God of Blades Review
- Pitch-perfect fantasy presentation; evocative landscapes and nightmarish creatures combine in a magnificent splash of colors.
- Other-worldly audio; haunting soundtracks and audio clips punctuate and enrich the atmosphere.
- Easy to pick up combat; smooth flowing battle that separates it from the usual 'auto-runners'.
- Cleverly woven 'lore'; each sword has its own story to tell, hinting at the true scope of The Nameless King's world.
- Limited and repetitious combat; also easy to skillessly 'spam' your way through the content with the starting sword.
- Unlockable 'loreseeker' weapons feel a tad imbalanced; diminishes the effort spent earning 'experience' based weapons.
- Lacking iCloud support; forces you to complete the game twice as well as unlock all the swords twice if you own separate devices.
Like a fevered nightmare trip through the covers of 70s prog-rock bands and classic pulp-fiction, God of Blades is a beautifully presented and other-worldly experience, but is likewise just as short-lived as you expend its limited content and variety of combat.
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Fans of classic sci-fi fantasy or 70s synth/prog-rock may need to brace themselves for the likes of White Whale Games' God of Blades. With writing that invokes shades of HP Lovecraft and Robert E. Howard, and artwork that feels like a nightmare trip through Frank Frazetta's mind, there's not an inch of this game that isn't dripping with a strangely appealing other-worldly sheen.
These connections are strengthened even further thanks to each of the game's four chapters having its own 'pulp fiction novel' book-cover astride a paragraph of text describing the further exploits of The Nameless King as he attempts to tear down the Sable King's army.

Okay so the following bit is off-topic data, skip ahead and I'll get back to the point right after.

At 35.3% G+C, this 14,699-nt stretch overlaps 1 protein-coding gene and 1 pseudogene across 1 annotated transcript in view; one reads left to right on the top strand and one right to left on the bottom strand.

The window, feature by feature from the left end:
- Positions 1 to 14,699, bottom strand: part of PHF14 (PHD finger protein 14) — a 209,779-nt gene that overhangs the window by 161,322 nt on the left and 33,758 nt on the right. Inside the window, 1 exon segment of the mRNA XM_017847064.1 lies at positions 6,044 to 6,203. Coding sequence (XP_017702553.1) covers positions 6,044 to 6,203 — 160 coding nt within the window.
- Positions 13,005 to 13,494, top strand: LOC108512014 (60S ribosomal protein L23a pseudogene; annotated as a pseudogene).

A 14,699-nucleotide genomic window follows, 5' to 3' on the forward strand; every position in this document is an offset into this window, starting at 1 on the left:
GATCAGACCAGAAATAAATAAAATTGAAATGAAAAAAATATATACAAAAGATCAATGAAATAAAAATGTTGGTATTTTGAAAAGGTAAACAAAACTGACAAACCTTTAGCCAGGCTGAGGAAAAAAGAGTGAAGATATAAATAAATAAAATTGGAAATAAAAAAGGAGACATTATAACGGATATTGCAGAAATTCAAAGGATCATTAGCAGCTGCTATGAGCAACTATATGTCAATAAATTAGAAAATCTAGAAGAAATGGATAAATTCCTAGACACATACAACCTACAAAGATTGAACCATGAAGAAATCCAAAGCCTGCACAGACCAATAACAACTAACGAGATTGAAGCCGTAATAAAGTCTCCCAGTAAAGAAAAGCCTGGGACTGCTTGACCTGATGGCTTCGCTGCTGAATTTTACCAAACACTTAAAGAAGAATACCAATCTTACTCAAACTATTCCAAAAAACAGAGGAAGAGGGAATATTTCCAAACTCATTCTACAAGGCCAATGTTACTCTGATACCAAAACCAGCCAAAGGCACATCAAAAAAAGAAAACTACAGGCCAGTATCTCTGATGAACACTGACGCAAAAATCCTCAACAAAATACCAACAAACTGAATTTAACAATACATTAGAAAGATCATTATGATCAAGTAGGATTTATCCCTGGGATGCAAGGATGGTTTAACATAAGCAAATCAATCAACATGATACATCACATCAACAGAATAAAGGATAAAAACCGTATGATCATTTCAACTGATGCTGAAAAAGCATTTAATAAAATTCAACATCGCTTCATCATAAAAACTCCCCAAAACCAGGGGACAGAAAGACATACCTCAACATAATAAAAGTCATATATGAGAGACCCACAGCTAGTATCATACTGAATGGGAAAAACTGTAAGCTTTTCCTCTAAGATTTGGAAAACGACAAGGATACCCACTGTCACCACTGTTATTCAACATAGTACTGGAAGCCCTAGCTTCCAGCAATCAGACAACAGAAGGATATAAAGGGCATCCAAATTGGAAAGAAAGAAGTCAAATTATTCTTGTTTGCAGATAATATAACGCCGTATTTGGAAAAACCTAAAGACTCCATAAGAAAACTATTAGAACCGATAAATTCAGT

In each chapter you'll face down various enemies, side-scrolling automatically and only stopping briefly as you swipe to strike out at these foes. Swipe back and you'll parry incoming strikes; swipe forward and you'll spin and strike in a dangerously slow offensive parry. Downward swipes are likewise just as slow, but cause brutal amounts of damage in a long arc, while upward swipes provide short-range, but fast moving blows that can knock enemies in to your next opponent.
At first it's awkward to time these blows, especially as each enemy has its own distinct behavior that you must learn to counter, but in no short time you'll master the flow of combat no matter the size and speed of the weapon you wield. As such the combat eventually becomes mundane, with the bulk of the campaign held up by the breathtaking locations they're set in and the story that unfolds during and between these scenes.
New 'blades' are quickly unlocked thanks to experience earned from combat (either in the Campaign or 'endless' Eternal mode), providing access to larger or smaller weapons, each with their own distinct look, history and special attack. In a curious twist, there are three unlockable swords that require you to physically visit libraries with a 12 hour cool-down between each unlock - given the strong links to fantasy fiction in the presentation of the game, it's no surprise the developers would want to encourage players to seek out these classics for themselves.
Ultimately God of Blades feels like the gaming equivalent of an hors d'oeuvre - it's packed to the brim with tasty components and its presentation is near flawless, but you're left craving more and even with its 'procedurally generated' boss fights in the Eternal mode, it comes of feeling all too same-ish. With any luck future updates will continue the story of The Nameless King or perhaps The Whispering Lady and we'll finally get our fill.